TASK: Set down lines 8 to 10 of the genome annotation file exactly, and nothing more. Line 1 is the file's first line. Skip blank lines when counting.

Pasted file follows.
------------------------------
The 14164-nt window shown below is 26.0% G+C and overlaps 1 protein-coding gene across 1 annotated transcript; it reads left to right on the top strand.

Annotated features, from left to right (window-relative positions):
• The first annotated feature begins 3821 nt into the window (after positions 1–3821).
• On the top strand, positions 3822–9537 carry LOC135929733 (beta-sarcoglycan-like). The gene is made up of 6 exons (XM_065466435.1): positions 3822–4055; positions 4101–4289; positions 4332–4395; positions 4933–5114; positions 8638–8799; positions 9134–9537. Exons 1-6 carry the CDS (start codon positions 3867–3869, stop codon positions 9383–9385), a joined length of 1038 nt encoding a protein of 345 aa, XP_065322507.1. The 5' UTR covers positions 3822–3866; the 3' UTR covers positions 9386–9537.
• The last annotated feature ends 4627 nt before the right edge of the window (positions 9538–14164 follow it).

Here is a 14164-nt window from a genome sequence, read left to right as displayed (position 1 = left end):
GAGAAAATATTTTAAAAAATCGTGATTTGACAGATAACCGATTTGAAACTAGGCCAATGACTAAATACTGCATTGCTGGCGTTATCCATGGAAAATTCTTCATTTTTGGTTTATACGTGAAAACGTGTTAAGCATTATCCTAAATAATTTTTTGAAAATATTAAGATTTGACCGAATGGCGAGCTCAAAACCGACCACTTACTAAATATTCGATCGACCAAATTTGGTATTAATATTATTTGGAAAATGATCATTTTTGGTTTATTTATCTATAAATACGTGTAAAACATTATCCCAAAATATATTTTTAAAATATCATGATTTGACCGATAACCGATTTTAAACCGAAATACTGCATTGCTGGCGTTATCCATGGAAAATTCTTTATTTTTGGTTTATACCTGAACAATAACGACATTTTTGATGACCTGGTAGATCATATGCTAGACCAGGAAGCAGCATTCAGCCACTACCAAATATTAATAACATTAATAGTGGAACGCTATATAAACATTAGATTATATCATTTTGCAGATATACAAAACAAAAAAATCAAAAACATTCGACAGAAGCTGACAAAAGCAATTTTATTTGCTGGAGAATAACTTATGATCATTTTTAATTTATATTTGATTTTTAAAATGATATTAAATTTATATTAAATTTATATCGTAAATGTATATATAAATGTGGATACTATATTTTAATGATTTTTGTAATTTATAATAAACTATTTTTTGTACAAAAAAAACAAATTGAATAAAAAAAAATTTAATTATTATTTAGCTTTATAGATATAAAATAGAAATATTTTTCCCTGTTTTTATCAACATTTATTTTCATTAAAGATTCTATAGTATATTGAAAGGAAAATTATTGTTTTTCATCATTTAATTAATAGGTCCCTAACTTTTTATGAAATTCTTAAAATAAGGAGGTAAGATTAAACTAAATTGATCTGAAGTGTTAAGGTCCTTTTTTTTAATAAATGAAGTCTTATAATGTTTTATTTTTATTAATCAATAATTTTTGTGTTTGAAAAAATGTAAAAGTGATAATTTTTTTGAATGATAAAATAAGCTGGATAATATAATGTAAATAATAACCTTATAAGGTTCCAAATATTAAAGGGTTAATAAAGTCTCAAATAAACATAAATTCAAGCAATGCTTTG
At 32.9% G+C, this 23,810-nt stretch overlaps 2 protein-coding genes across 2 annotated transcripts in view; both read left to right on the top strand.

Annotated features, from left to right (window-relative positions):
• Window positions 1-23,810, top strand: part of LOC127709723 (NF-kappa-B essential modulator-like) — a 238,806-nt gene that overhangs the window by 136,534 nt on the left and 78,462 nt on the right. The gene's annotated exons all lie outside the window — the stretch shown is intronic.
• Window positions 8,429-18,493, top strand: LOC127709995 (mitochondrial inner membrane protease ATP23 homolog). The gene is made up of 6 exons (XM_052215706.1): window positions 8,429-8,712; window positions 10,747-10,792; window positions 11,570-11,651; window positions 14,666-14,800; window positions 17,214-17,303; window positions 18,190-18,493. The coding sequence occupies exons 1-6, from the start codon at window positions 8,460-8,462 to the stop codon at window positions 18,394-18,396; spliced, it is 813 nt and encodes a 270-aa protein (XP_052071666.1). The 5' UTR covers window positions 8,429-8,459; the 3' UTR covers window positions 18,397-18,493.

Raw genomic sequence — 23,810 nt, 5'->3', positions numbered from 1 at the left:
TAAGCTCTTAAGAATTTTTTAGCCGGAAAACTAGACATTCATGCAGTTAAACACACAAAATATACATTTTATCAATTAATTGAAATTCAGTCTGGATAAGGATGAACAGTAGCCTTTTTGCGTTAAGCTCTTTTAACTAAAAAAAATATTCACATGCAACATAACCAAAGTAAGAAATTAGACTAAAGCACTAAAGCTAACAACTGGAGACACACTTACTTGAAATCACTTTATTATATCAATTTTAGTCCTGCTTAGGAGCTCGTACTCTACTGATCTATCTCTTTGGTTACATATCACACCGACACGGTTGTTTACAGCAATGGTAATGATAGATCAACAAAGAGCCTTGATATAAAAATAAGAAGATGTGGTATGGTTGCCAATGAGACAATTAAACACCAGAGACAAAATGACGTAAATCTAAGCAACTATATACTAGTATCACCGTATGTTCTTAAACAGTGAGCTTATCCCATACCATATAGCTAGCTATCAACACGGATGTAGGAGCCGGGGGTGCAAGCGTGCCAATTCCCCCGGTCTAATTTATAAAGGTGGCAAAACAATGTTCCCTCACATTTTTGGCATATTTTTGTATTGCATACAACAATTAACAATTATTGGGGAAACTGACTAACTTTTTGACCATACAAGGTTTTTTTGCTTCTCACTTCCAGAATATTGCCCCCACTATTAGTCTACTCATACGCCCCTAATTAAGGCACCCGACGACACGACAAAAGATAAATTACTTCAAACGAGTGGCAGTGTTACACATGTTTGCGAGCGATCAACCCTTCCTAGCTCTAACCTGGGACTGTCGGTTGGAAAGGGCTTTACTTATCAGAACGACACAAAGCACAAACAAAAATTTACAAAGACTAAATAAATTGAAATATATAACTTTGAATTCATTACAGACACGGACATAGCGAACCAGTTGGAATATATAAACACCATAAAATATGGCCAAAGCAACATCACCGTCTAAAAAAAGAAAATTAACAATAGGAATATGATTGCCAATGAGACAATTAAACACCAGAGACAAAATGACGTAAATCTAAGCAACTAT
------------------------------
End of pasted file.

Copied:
At 32.9% G+C, this 23,810-nt stretch overlaps 2 protein-coding genes across 2 annotated transcripts in view; both read left to right on the top strand.

Annotated features, from left to right (window-relative positions):
• Window positions 1-23,810, top strand: part of LOC127709723 (NF-kappa-B essential modulator-like) — a 238,806-nt gene that overhangs the window by 136,534 nt on the left and 78,462 nt on the right. The gene's annotated exons all lie outside the window — the stretch shown is intronic.